Nick Beste — CEO and “chief instigator” of Man Cave Craft Eats — has overseen the specialty meat company’s evolution from a Minneapolis Farmers Market booth he started while at the University of Minnesota’s Carlson School of Business to more than 5,000 retailers across the country, including Kroger, Safeway, Food Lion and Target. Costco locations in the Twin Cities this summer are offering Man Cave’s Riesling, Kale & Smoked Gouda Sausage, which Beste hopes will lead to bigger things with the wholesale club. Beste, 30, credits the growth to a brand relaunch, with storybook-style packaging in fluorescent colors, and dozens of new products, from mac-and-cheese-stuffed hot dogs to juicy jalapeño and queso fresco turkey burgers to sirloin-brisket-short-rib beef burgers. Craft still rules, with each 500-pound “micro” batch taste-tested before departure. Man Cave’s 19-member team, meanwhile, is preparing to move from Golden Valley to northeast Minneapolis.

Q: How has Man Cave gone from 200 stores in 2013 to 5,000 this year?

A: It sounds silly to say, but that part wasn’t that hard. We had good distribution before the relaunch, but the relaunch is really what helped propel us. They see the packaging and they go, “Yep, let’s meet.” Then they eat the product and they go, “Yep, we’ll do it.” After they eat it, it’s kind of game over. For us the biggest challenge of growing fast is all the other things that come with it.

A lot of it has to do with what we’re offering. There’s a big gap in the market for a modern craft meat brand. It’s considerably higher quality than anything else out there. Considerably more in tune with today’s consumer and what they’re looking for. It kind of resonates and speaks to them. If you look at this on the shelf compared to Hillshire Farms, it’s quite a bit different. 

Q: What led to Man Cave’s new Bite Back program?

A: To know there are people who are starving while we’re eating macaroni-and-cheese-stuffed hot dogs isn’t real cool. So we do a one-for-one. For every package we sell, we give a meal to a hungry child. We just wrote our first check for $42,000 to Kids Against Hunger. That’s 420,000 meals in the last three months. We anticipate being able to donate millions of meals this year alone and only growing from there. 

Q: You’re a millennial running a company of mostly millennials — to what degree are you marketing to millennials?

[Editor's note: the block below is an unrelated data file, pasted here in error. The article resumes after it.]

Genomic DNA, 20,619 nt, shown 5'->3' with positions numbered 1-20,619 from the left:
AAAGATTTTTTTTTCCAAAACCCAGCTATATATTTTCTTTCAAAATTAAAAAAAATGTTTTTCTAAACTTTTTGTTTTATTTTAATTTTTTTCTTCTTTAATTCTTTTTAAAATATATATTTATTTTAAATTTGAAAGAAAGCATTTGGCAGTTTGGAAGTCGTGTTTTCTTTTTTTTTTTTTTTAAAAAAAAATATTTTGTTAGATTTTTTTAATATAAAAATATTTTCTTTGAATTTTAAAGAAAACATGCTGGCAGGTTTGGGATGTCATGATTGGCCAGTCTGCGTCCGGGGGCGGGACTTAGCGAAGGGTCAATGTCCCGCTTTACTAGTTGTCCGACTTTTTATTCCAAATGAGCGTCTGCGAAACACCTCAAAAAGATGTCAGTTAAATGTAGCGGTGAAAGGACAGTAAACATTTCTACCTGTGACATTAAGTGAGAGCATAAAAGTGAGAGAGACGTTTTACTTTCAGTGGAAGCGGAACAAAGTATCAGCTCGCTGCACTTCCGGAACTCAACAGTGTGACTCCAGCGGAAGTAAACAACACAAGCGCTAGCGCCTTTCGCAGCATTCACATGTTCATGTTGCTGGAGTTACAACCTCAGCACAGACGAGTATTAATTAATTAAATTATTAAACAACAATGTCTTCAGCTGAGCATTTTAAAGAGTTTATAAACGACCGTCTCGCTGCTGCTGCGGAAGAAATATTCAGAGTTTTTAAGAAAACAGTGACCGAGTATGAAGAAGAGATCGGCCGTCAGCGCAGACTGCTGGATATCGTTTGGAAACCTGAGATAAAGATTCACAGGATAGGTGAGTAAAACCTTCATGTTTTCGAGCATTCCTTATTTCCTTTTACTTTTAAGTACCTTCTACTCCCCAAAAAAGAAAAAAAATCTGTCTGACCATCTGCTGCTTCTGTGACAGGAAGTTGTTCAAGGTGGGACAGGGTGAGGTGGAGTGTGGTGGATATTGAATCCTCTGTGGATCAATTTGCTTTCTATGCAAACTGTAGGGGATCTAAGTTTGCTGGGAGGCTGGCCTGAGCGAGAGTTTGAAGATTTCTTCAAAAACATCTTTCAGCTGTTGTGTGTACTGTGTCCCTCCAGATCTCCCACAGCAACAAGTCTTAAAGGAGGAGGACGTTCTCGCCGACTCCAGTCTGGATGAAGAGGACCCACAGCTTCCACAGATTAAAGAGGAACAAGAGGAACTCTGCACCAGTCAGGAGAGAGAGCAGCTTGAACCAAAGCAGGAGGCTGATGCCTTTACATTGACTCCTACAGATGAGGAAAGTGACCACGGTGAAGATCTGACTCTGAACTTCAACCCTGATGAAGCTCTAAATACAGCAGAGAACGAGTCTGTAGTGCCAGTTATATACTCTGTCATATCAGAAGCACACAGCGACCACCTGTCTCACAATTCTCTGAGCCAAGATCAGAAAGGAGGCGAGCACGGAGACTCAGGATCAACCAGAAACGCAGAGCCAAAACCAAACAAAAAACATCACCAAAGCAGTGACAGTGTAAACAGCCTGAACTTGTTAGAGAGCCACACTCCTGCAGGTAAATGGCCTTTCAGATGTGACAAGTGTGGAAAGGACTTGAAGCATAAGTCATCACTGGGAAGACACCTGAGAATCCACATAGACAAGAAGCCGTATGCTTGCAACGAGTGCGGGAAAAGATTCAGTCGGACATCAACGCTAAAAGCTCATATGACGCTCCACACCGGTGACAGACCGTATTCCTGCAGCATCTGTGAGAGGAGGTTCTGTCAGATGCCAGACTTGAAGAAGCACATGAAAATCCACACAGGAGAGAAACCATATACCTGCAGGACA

A: We are millennials. We’re creating a product that we think is great in design, that we think is cool, so we’re kind of creating for ourselves. A lot of people ask about focus groups or what do you do for market research. We have a lot more of that Apple mentality of if we like it and we think it’s great, it’s probably what other people will think is cool, too.

In terms of a core customer, what we say internally is we’re going after an unpretentious foodie. It’s less of a demographic. It’s not 40-year-old married women with kids. It’s a mind-set. The unpretentious foodie is somebody who is looking for new experiences, new foods and new things to do, and they’re bringing them back to their tribe. 

Q: After 5,000 stores, what’s next?

A: World domination. For us, we see more stores for sure, but more than anything we think we can expand and broaden our line, too. We have a lot of interesting ideas for where we’re going to take this line and that’s part of why we changed it to Craft Eats [from Man Cave Craft Meats]. There are some fairly obvious accoutrements, things that fit nicely with meat. We’re looking at launching a lot of that in spring 2018. 

Q: What has been your greatest lesson learned so far?

A: You name it, we’ve made the mistake. We just keep pushing. One of our values is we love to laugh and learn. Another is continuous improvement. The mind-set that we have here is less that we’ve failed or that we’ve made a mistake and more that we’re learning and we’re continuously improving. 

Q: Where does that mind-set come from?

A: A lot of people try to be in the middle and try to offer a pretty good product at a pretty good price. I don’t think you can truly win that way. We talk a lot here in terms of analogies, trying to be the Apple of meat or the Tesla of meat or the Mercedes of meat. 

Q: What’s your advice to students when you’re back at the Carlson School?

A: If you are trying to do this because you think it’s going to be fun and it’s like some magazine or some movie you watched, you should probably do something else. It’s going to be a lot of work and you’re going to want to give up pretty much every day. It’s going to be hard. Just don’t give up. 

Q: What has it been like working with your brother [sales director Josh Beste]?

He’s a force to be reckoned with. He’s the hardest worker I’ve ever met. He’s on the road four days a week meeting with people and getting it all lined up. Initially, it was a little rough. We lived together at the time, which was really fun. Now we’ve got it figured out and we’re in a good cadence.